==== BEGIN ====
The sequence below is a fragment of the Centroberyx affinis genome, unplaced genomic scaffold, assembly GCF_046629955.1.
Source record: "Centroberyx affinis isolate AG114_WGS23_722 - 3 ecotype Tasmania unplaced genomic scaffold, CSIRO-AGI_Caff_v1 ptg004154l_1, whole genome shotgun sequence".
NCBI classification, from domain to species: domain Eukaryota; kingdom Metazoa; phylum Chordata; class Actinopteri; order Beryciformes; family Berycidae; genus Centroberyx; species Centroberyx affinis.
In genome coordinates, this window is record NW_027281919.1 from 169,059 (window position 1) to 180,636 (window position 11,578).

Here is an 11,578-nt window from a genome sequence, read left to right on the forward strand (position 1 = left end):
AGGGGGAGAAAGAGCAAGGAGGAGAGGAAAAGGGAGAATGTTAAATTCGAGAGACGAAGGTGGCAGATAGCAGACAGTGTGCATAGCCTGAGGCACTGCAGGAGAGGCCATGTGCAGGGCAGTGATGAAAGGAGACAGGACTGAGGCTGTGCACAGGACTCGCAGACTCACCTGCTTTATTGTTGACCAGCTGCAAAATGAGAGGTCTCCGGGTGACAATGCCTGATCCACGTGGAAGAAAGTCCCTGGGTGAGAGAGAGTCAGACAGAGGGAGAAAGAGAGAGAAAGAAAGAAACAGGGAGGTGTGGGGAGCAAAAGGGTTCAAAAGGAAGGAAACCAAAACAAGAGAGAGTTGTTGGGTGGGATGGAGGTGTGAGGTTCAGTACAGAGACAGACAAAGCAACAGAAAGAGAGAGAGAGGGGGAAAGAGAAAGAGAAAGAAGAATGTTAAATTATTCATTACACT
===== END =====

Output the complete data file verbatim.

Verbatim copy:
The sequence below is a fragment of the Centroberyx affinis genome, unplaced genomic scaffold, assembly GCF_046629955.1.
Source record: "Centroberyx affinis isolate AG114_WGS23_722 - 3 ecotype Tasmania unplaced genomic scaffold, CSIRO-AGI_Caff_v1 ptg004154l_1, whole genome shotgun sequence".
NCBI classification, from domain to species: domain Eukaryota; kingdom Metazoa; phylum Chordata; class Actinopteri; order Beryciformes; family Berycidae; genus Centroberyx; species Centroberyx affinis.
In genome coordinates, this window is record NW_027281919.1 from 169,059 (window position 1) to 180,636 (window position 11,578).

Here is an 11,578-nt window from a genome sequence, read left to right on the forward strand (position 1 = left end):
AGGGGGAGAAAGAGCAAGGAGGAGAGGAAAAGGGAGAATGTTAAATTCGAGAGACGAAGGTGGCAGATAGCAGACAGTGTGCATAGCCTGAGGCACTGCAGGAGAGGCCATGTGCAGGGCAGTGATGAAAGGAGACAGGACTGAGGCTGTGCACAGGACTCGCAGACTCACCTGCTTTATTGTTGACCAGCTGCAAAATGAGAGGTCTCCGGGTGACAATGCCTGATCCACGTGGAAGAAAGTCCCTGGGTGAGAGAGAGTCAGACAGAGGGAGAAAGAGAGAGAAAGAAAGAAACAGGGAGGTGTGGGGAGCAAAAGGGTTCAAAAGGAAGGAAACCAAAACAAGAGAGAGTTGTTGGGTGGGATGGAGGTGTGAGGTTCAGTACAGAGACAGACAAAGCAACAGAAAGAGAGAGAGAGGGGGAAAGAGAAAGAGAAAGAAGAATGTTAAATTATTCATTACACT